According to the research firm Forrester around €1T of retail sales made in the EU will be digitally impacted. European consumers are reported to be particularly influenced by what they read and watch online when it comes to shopping and user-generated contact plays a key role in their customer journeys.

Company on focus: Tap2Pay

With the aim to find out what it is like to develop a payment enabling service for social commerce in the CEE region, The Recursive team reached out to Eugene Palcheuski, CEO and Founder of Tap2Pay, an online platform that enables seamless and smooth payments inside all digital channels. The startup is part of the third season of the Visa Innovation Program for SEE fintech innovators that is managed by the Bulgarian early-stage venture capital Eleven Ventures.

What is the biggest problem Tap2Pay is solving for its customers and what is the story behind the startup?

The problems that Tap2Pay solves are that SMEs and individual merchants do not have enough resources and skills to optimize a payment process. Additionally, they often struggle to increase conversion rate in sales, provide popular payment methods, and decrease cart abandonment rate.

In order to help these groups to enable payments without coding skills by simply using plugins and payment links, we founded Tap2Pay in 2019. The company is located in Poland but operates all over the world. Currently, we have grown to be a fintech development company that provides e-commerce services, allows merchants to activate payments while providing them with a platform for promotion.


How does the social commerce payments business model work and how do you go about monetizing your service at Tap2Pay?

Tap2Pay takes a commission fee per successful transaction from 1% to 10% depending on the location of a merchant’s company, risk level, and turnover. We have a premium plan that costs €99 per month with additional functionality and decreasing commission fees. For corporate customers, we offer a white-label yearly license.


At what stage of development are you in 2021 and what are your short and long-term plans?

Right now we have around 5000 merchants registered on the platform and more than 54000 buyers. Last year we reached $300K in revenue and a 67% yearly growth. In terms of funding, we have raised a total of $330K. In the future, we are aiming to attract big strategic players such as social networks, neo banks, and the banking sector.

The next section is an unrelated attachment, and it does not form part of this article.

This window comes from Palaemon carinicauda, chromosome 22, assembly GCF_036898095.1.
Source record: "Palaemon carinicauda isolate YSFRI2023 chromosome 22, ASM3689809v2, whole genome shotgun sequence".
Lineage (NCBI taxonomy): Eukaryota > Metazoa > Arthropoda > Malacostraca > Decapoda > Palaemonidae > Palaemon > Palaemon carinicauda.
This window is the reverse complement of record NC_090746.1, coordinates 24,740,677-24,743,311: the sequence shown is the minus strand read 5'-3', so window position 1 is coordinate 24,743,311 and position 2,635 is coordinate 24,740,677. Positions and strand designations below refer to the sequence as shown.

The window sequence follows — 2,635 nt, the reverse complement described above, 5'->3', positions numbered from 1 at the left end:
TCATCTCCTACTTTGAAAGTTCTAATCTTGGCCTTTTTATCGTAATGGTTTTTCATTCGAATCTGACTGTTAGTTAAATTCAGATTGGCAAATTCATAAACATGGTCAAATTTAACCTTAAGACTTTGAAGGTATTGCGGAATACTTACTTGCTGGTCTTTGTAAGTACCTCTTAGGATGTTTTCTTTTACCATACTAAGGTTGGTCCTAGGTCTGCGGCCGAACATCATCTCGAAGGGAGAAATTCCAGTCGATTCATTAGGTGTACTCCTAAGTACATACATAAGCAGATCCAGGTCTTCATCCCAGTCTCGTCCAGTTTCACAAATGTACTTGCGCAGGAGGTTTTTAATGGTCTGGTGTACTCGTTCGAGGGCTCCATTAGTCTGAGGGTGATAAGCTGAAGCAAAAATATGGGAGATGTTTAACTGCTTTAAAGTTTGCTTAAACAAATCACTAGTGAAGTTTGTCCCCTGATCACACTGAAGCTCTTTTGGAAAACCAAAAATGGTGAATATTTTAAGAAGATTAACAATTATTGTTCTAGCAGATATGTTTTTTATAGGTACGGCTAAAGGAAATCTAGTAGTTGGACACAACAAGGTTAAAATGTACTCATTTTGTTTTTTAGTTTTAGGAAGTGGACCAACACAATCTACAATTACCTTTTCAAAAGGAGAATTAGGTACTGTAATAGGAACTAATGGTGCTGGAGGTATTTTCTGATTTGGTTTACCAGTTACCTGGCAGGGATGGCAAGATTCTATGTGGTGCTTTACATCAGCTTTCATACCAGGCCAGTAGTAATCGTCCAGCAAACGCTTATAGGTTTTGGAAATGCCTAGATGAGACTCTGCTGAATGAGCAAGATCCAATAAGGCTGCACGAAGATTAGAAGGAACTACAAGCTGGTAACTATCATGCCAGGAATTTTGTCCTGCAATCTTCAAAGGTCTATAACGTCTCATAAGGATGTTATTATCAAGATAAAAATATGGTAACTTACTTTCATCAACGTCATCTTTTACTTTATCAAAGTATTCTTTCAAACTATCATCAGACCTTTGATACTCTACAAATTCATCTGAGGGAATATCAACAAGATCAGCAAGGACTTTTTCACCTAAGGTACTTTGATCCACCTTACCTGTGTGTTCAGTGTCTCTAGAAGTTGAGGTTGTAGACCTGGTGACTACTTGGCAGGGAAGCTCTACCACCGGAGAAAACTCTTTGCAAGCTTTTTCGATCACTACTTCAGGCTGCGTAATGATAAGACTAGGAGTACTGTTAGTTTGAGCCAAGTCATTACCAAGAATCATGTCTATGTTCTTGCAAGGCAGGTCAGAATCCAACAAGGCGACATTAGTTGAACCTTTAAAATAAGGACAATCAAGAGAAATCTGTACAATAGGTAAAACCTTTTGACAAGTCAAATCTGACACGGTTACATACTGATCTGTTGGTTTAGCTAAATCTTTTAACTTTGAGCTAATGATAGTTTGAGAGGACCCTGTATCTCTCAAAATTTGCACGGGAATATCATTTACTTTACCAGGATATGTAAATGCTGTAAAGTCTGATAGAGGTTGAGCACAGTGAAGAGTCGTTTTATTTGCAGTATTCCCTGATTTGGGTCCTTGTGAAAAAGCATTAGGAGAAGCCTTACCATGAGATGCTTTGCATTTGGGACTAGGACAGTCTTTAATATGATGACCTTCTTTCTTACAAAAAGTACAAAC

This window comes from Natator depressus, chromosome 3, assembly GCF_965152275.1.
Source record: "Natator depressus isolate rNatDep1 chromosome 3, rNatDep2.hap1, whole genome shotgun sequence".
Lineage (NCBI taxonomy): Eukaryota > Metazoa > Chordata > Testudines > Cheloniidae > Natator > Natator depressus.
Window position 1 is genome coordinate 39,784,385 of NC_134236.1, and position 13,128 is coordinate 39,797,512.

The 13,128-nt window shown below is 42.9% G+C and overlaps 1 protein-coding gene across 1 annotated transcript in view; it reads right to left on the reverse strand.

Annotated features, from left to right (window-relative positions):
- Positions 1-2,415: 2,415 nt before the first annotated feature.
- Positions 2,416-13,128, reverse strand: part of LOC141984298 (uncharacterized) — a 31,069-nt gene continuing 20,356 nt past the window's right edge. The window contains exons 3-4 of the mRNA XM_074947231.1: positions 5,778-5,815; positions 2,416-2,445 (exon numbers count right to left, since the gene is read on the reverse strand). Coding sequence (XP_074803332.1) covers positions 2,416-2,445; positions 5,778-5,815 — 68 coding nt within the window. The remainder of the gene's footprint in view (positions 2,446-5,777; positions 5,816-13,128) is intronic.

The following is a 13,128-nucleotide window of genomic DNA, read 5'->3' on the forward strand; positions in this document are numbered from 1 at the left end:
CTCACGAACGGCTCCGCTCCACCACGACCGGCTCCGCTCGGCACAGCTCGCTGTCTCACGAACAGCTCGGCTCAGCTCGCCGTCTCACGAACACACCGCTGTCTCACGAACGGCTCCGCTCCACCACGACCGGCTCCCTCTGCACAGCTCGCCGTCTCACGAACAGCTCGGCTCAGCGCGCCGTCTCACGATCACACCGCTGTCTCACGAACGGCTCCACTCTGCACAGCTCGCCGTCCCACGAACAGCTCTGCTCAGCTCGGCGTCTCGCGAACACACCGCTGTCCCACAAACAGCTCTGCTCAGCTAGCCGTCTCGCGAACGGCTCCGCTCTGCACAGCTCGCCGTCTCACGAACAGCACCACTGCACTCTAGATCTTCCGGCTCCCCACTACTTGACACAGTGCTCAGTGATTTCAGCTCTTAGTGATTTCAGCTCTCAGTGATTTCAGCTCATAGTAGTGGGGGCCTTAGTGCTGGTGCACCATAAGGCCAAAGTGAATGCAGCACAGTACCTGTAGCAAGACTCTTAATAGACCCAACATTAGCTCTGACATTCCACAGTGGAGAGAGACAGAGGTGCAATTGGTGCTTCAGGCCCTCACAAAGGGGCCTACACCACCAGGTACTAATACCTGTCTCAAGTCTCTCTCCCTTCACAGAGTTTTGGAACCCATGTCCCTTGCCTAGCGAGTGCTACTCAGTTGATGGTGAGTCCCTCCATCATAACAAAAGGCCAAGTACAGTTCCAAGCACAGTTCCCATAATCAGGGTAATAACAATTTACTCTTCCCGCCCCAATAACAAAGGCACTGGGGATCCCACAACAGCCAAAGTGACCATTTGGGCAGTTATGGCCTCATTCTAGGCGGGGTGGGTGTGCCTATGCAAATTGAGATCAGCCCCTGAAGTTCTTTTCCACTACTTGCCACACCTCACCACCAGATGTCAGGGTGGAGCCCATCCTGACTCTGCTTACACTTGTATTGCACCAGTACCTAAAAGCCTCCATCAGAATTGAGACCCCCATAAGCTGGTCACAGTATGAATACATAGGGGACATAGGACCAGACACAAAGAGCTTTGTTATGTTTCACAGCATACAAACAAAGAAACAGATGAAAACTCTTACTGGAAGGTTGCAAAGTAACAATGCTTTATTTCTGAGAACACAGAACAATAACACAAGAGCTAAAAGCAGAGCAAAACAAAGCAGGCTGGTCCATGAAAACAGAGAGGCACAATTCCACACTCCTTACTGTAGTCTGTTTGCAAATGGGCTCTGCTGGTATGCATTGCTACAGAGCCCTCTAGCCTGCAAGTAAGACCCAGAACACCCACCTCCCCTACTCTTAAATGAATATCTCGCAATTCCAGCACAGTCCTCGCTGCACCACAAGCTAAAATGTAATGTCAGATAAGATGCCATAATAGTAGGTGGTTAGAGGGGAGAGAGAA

What is your competitive advantage and who are your main competitors?

First, we make it easy for merchants to start selling even if they don’t have a website. Tap2Pay works everywhere, on any device, and with any messenger (Telegram, Viber, Facebook Messenger). Our solution enables a seamless one-click buying process, secure payments in Messengers and social networks, and offers a checkout widget for a website without programming skills. In addition, Tap2Pay does not require to be installed and does not need supporting payment apps. At the moment our main competitors are Stripe and Paypal. 


Based on your experience and observations, what are the emerging trends in the social commerce sector? What are the biggest obstacles against the adoption of more innovation in the region?

Right now micro-businesses are becoming more popular. More and more people start to earn money on the internet. Social influencers, small entrepreneurs tend to open their markets, start selling something, but they don’t really have access and possibilities to enroll. Today’s payment gateways provide few possibilities and for regular users it’s quite complicated to set up payments, register their business, and products. And that is the point where we go ahead as we provide easy integration so anyone could start selling without any difficulties and a quick payment process.


Can you share what you think you will gain out of being in the Visa Innovation Program?

Our team aims to showcase the potential of Tap2Pay in front of the network of investors. Additionally, we hope to be able to share our technology and attract new people to contribute to the development of the fintech industry.

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Social commerce payment providers: more about the technology and the business model